If the stock market appears locked in stone these days, with the Dow Jones industrial average more or less staying in the 2,100 range, that may not necessarily be bad, as underscored by what didn't happen with the release of the latest report on the United States trade deficit. The report, which came out late last week, showed a widening deficit of $12.1 billion for August, up from $9.4 billion the previous month. In mid-October 1987, an adverse August trade report helped send the stock market into a steep tailspin, from which it has yet to fully recover. Yet last week's report was taken with a shrug and a ``so what'' from a wary Wall Street investment community that seems less than inclined to break free from the trading rut the market has found itself in over the course of the past several months.
``You just can't run a multitrillion-dollar stock market on monthly numbers,'' says Larry Wachtel, an analyst with Prudential-Bache Securities. ``If you go that route, all that the market becomes ... is a big trading horse bet.'' Indeed, investors were quick to discount the adverse trade deficit numbers late last week, even before the trade report came out Thursday. Thus the market tumbled 30.23 points on Wednesday, showing that investors were discounting the coming trade report, says Mr. Wachtel. And the proof of that offsetting came the next morning, Thursday, when the market opened with a gain of 8 points.
Wachtel says that numbers by themselves, whether they are trade report figures or unemployment statistics, often ``tend to be aberrations. They come and go. They are often revised. And they carry many qualifications. They do not lend themselves to a comprehensive long-range view'' of the underlying forces governing the stock market or the economy, he says.
``Investors have become so preoccupied with risk aversion that they are ignoring the potential for significant reward in the market,'' says D.Larry Smith, director of research at Smith Barney, Harris Upham & Co.
Mr. Smith, like Wachtel, contends that it is time to look away from any one set of economic indicators to attempt to measure or anticipate the future course of the market. ``On a historical basis, the stock market and the bond market are winners. Yet, people often erroneously view these markets as gambling markets, instead of a clear investment opportunity over time.''
Smith is also concerned about the pitfalls of putting too much reliance on any one investment strategy.
``There's a mania for holding cash right now,'' he says. ``But whenever there's a concerted effort based on any mania, the investor is operating on dangerous ground.''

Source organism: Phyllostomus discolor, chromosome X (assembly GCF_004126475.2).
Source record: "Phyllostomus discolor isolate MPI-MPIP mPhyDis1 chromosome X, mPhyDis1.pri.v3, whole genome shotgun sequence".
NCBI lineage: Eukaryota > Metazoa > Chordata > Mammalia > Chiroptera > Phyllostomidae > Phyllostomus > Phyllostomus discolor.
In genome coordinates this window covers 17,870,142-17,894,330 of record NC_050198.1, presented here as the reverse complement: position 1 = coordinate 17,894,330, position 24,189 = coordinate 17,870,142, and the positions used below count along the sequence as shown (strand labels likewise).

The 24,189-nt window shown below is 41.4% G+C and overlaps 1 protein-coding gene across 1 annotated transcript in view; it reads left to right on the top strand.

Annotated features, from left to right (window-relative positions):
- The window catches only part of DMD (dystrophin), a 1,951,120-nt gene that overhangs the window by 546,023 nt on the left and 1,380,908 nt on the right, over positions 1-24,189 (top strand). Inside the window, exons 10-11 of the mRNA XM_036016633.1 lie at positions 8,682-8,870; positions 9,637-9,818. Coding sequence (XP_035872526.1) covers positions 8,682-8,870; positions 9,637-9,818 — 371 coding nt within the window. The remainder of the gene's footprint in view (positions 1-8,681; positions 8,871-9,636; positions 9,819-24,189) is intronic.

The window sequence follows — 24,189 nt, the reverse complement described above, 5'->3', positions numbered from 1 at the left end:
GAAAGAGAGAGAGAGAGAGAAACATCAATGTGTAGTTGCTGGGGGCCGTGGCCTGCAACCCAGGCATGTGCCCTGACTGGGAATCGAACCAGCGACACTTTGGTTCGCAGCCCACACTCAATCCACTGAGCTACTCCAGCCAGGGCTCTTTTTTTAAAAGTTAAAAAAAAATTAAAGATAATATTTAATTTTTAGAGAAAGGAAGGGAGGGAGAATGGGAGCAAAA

Smith, perhaps something of a contrarian himself, argues that in the short run the market tends to move in the direction opposite to the majority opinion. And since the consensus now seems to call for higher interest rates and a flat-to-declining market, the market will probably go in just the opposite direction, he says. Even looking beyond the short term, he says, it is historically certain that over time the market consistently rewards the patient investor.
Nor is the reward meager. Given a long-range perspective, Smith says, the market tends to provide a total return of between 4 and 5 percent over inflation. The same long-range return holds true with bonds, he says. Given inflation of about 4 percent and long rates on bonds of around 9 percent, there is a return of 5 percent or so, which, he says, is ``very attractive.''
But his call for a return of the small investor continues to be ignored. Thousands of investors fled the market after last year's tailspin. Indeed, trading tends to stay in a rut - the iron trough noted above of about 2,100 points, with no apparent breakout on the horizon. Last week the Dow industrials closed down 17.07 points, at 2,133.18. Much of the trading that did occur was related to takeover efforts, although some high-tech stocks - including Digital Equipment, IBM, Compaq, and Motorola - posted some modest gains.
One trading area that may warrant special selectivity at present, given continued economic uncertainty and the flight of investors from blue-chip and big-company stocks, involves so-called ``small cap'' companies. These are companies with small capitalizations, ``such as $500 million or less,'' says Peter Thompson, a market strategist with Kidder, Peabody & Co. Small-cap firms, which tend to trade on the over-the-counter market, are generally believed to do particularly well during periods of sustained or rapid economic growth.